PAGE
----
Written by ZygerImports on 24 Mar, 2009
Caution Travel Obsessions – The Sorrento WebcamI am not a spontaneous traveler. There, I admitted it. The months of day dreaming, web crawling, giddy early morning and late night conversations with my husband and hours thumbing through travel guides are really a huge…Read More
Caution Travel Obsessions – The Sorrento WebcamI am not a spontaneous traveler. There, I admitted it. The months of day dreaming, web crawling, giddy early morning and late night conversations with my husband and hours thumbing through travel guides are really a huge part of what I love about the actual trip. No matter what dreary events I have to crawl through each day, I have THE TRIP to keep a small smile on my knowing lips. Better days are on their way. I have airline tickets and room reservations! But sometimes my muse can turn into an obsession. And such is the case with the Sorrento Webcam. I came across the webcam one weekend morning while busily avoiding housework. The webcam shows a small cross-street in Sorrento, Italy on the Amalfi Coast. We were planning to add Southern Italy to our trip in September. The camera hones in on three potted plants that stand in front of a tobacco shop. Not so exciting, until you start to see the shop owner on the right starting to put out knick-knacks to buy. People stroll by in groups or alone. Arguments about which direction to go seem to pop up here and there. I wonder what is on either side of the street. What are the people buying in the vending machine by the tobacco shop late at night? (as it turns out, condoms or cigarettes) And then, once every blue moon, someone will stop at the drain cover in front of the tobacco shop, linger, point at the webcam and wave. The meeting of the Sorrento Webcam Obsession Support Group has started, and just as quickly, adjourned. I am soooo hooked.Rather than keeping my obsession secretly to myself I now had to involve others. I was going to be in front of the webcam in a few weeks, and I needed a picture to capture the moment. I sent notices to friends and family letting them know the exact time we would be there and made sure they were schooled in capturing screen shots. After a few practice sessions with my mother (did I mention I was obsessed?) I felt our few seconds of Sorrento webcam fame were secure. It turns out, my plans weren’t foolproof. We were scheduled to take the ferry to the town of Amalfi on a specific day and take the shot in the evening when we returned. We hiked down to the ferry landing per schedule, to learn that the winter schedule had just taken effect that day, and the ferry wouldn’t be running again for several hours. Damn. We headed back to the hotel, sent out an email to friends/family with a switch to the next night, and headed out for a different day trip that wouldn’t allow us to be back in time for the originally planned webcam event. The next day we went early, found the webcam, shopped at the stores in the area that we had watched for so many months, all the while aware of the webcam lurking down the street. Kind of a reality vacation TV moment. We sat at a bar off site next to a ceramic shop and waited for the appointed time. As we watched other streaming by none seemed aware that the webcam was there. And then it started to rain. And we didn’t have an umbrella. None the less after months of dreaming and planning we presented ourselves to the webcam, pretended to buy things from the tobacco shop and enthusiastically waved from atop the drain cover. When we got home we learned that nobody had received our email alerting them of the new webcam meeting day or time. Except Mom. You can view it using this link: http://www.zygerimports.com/catalog/pages.php?cID=7&pID=9In writing this I learned that 2 months after our trip the webcam owners were fined (not due to anything we did on camera!!), and it is now necessary to submit a request and a privacy agreement to access the site. But if you are planning a trip to the Amalfi Coast, or thinking that planning a trip to the Amalfi Coast should be somewhere in your future (it really should) you should learn to love the Sorrento Webcam too: http://www.sorrentoinfo.com/en/registra_utente_completo.php.I admit that since returning from Italy I have been cured of my obsession. I haven’t logged into the Sorrento site once until I sat to write my thoughts. But do you have any idea how many cooking schools there are in Thailand? Happy Travels.www.zygerimports.comHandmade Italian Glass JewelryClose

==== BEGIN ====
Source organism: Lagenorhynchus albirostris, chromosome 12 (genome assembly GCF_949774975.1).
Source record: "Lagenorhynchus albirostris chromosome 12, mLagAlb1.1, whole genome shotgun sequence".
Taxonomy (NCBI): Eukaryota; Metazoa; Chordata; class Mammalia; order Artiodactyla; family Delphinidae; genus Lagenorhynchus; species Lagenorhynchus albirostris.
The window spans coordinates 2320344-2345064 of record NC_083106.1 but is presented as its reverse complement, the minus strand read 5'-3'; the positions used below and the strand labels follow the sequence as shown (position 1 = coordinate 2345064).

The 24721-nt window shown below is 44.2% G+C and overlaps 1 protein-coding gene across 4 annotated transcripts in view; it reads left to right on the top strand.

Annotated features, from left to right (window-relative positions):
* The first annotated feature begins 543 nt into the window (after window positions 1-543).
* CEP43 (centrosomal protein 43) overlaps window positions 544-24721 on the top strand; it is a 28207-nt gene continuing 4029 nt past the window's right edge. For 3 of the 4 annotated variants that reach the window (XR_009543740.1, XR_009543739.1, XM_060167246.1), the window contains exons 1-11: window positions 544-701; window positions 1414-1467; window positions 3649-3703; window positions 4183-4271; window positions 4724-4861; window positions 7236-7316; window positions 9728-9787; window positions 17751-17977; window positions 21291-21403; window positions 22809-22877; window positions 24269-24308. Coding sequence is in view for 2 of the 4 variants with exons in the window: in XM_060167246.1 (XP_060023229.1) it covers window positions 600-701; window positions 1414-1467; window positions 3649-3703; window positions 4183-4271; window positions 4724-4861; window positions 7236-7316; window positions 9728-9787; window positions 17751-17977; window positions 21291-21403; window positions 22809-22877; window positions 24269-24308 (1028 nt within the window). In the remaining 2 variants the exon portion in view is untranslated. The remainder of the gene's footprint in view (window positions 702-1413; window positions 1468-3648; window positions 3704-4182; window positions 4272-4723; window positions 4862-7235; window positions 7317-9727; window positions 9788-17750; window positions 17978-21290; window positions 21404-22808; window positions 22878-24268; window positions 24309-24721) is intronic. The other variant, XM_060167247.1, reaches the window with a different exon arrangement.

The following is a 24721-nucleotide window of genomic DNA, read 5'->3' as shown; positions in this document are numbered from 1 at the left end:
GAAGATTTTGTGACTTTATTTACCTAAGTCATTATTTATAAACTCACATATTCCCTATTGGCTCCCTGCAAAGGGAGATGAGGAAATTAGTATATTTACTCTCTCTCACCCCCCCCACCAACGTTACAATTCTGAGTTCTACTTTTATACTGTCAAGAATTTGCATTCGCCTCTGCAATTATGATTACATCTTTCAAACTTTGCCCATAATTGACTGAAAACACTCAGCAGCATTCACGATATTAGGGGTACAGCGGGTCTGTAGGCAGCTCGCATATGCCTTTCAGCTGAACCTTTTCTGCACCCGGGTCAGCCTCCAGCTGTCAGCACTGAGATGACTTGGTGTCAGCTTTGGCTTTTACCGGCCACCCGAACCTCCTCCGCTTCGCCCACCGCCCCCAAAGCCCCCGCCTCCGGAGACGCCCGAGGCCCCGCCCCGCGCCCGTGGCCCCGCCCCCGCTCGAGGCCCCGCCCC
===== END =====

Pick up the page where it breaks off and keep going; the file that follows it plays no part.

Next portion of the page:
Written by chewyorange on 10 Jan, 2007
Capri is a beautiful small island in the Mediterranean Sea, about a 30 minute ferry ride from Sorrento. The easiest way to get to Capri is to take a ferry from Naples or Sorrento.Return tickets cost about 25 euros each person from Sorrento. Once you…Read More
Capri is a beautiful small island in the Mediterranean Sea, about a 30 minute ferry ride from Sorrento. The easiest way to get to Capri is to take a ferry from Naples or Sorrento.Return tickets cost about 25 euros each person from Sorrento. Once you land in Capri, you have to take the funicular up to Capri Town, or you can take a bus right from the port to the other town on the island - Anacapri, and the famous blue grotto. As another option you can board a motor boat to go around the island and access the blue grotto from there.We took the bus straight from the port to Anacapri, switched buses and headed to the Blue Grotto. You must purchase your bus tickets at the ticket booth at the port, or you can buy them on the bus. The buses are quite small which is necessary because the roads going up the hills to the other towns are quite treacherous! The roads are narrow and very often you have a view of the ocean or hillside off the edge of a steep cliff...In the buses, you either have to sit or stand. You will be lucky to get a seat because the driver likes to pack on as many people as can be squished onto the hot bus.If you do not want to be crammed in like sardines, you can hire one of the convertible style white taxis to take you to your destination. The fee can be high.Once we arrived at the Blue Grotto stop, we had to wait in line on the stairs for about an hour before getting a boat to take us. There are manager type guys at the docking area who assign a boat to the next group in line. Once you get in the boat, you pay around 8 euros each person to enter the grotto. Then, your guide casually says to you that you can tip whatever you want, 5/10 Euros... Make sure that you tip him after the trip, because if he thinks the tip is too skimpy he may limit the amount of time you get to experience inside the grotto!To go into the grotto, everybody has to lay down in the boat because the opening is very short. Inside, the water sparkles a brilliant blue, and you can hear the echoes of the guides as they sing away. You get paddled around in the grotto a bit as you marvel at the azul waters. Once back out, you must climb back up the stairs and wait for the next bus to take you back.In Anacapri, we transferred to the Capri bus and took it to Capri Town. It was another white knuckle ride on the bus, but we did arrive in one piece. Hanging around in Capri Town, we ate a gelato as we gazed into the amazing view and had one of the best slushies ever. It is a little stall near the balcony overlooking the hills and sea - we had a slushie with fresh squeezed orange juice and lemon ice, it was the greatest ever. Capri is a wonderful island, a world all its own.Close